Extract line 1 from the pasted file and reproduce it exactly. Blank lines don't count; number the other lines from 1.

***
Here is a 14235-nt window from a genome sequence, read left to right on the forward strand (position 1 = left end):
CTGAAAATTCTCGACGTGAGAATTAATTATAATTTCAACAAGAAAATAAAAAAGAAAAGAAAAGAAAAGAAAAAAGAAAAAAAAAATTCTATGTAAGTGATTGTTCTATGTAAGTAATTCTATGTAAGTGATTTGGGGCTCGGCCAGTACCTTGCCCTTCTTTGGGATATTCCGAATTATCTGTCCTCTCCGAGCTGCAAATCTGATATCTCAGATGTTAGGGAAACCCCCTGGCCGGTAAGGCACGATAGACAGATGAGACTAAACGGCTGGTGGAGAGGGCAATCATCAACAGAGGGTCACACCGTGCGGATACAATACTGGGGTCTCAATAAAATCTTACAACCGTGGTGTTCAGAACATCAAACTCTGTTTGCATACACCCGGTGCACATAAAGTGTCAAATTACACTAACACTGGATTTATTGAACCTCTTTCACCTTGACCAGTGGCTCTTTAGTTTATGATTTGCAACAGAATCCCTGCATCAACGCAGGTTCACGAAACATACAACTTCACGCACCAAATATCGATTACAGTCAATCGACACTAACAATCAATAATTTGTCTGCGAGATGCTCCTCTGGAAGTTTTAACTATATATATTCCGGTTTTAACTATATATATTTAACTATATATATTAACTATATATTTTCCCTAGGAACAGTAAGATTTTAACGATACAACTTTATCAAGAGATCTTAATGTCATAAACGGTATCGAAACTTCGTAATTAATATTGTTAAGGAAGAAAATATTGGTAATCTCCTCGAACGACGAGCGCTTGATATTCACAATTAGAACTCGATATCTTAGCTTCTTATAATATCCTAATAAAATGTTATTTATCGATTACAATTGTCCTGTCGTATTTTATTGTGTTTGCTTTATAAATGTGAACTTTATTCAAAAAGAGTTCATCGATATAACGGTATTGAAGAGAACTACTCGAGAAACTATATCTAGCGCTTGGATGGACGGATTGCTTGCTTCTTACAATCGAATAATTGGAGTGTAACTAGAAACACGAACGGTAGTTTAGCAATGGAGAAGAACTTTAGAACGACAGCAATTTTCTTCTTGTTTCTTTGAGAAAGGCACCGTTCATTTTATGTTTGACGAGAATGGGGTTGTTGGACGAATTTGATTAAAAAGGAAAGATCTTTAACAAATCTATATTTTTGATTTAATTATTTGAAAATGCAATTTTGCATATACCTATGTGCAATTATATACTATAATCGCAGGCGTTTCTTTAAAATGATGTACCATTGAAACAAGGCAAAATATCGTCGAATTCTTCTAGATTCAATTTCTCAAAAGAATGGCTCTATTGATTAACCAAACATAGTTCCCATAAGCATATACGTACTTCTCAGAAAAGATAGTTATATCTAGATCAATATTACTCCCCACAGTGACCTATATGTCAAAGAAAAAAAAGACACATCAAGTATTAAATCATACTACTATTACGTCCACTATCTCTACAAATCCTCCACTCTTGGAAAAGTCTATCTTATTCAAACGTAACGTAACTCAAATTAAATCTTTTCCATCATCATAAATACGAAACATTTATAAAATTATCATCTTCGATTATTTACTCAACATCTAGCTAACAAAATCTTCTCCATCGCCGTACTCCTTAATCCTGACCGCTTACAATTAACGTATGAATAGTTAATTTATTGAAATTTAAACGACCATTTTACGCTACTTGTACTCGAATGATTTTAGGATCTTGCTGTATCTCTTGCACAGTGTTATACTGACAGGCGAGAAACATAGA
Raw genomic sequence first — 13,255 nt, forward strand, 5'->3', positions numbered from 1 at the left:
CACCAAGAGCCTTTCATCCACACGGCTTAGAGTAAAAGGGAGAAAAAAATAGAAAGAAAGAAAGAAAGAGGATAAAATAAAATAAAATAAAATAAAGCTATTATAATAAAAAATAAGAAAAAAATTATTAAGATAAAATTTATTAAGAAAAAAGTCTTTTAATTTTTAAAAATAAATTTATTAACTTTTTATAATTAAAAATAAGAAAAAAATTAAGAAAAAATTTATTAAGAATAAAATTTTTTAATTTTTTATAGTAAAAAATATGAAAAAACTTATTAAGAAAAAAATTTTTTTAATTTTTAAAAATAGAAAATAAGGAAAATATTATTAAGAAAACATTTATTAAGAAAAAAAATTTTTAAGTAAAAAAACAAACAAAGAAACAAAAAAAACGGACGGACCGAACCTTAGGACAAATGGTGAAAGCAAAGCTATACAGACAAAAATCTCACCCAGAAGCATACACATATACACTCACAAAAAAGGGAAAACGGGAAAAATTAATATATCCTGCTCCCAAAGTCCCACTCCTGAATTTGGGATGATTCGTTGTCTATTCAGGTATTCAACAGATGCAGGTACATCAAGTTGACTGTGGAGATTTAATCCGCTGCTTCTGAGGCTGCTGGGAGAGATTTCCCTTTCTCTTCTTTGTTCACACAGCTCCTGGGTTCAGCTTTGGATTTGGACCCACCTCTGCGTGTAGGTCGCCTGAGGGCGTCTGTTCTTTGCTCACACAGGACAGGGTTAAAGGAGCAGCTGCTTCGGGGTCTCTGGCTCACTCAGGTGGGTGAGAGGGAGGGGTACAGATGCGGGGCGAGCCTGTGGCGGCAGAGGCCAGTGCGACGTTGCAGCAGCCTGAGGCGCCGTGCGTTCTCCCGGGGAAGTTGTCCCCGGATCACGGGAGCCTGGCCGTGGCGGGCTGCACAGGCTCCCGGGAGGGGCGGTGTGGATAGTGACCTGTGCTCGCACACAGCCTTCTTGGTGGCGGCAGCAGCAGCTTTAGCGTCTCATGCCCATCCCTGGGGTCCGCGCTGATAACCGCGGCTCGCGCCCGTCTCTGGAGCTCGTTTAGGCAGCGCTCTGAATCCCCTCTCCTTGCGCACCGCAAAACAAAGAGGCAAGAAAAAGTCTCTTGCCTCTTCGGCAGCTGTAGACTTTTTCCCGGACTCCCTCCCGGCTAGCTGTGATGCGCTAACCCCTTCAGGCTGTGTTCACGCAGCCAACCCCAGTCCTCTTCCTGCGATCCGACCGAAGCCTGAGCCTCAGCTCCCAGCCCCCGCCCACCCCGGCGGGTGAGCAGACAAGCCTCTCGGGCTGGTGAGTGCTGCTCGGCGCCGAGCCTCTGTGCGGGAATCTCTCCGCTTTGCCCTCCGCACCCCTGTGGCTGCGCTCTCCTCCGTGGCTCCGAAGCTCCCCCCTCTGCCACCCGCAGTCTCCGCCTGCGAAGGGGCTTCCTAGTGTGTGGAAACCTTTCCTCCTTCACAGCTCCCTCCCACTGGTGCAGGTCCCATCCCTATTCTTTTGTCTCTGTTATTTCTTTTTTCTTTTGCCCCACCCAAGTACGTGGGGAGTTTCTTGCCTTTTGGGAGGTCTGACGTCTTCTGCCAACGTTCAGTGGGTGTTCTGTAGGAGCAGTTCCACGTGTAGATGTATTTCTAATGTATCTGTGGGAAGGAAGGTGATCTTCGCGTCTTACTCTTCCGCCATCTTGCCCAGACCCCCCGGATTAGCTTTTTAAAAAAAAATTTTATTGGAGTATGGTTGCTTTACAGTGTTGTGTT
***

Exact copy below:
Here is a 14235-nt window from a genome sequence, read left to right on the forward strand (position 1 = left end):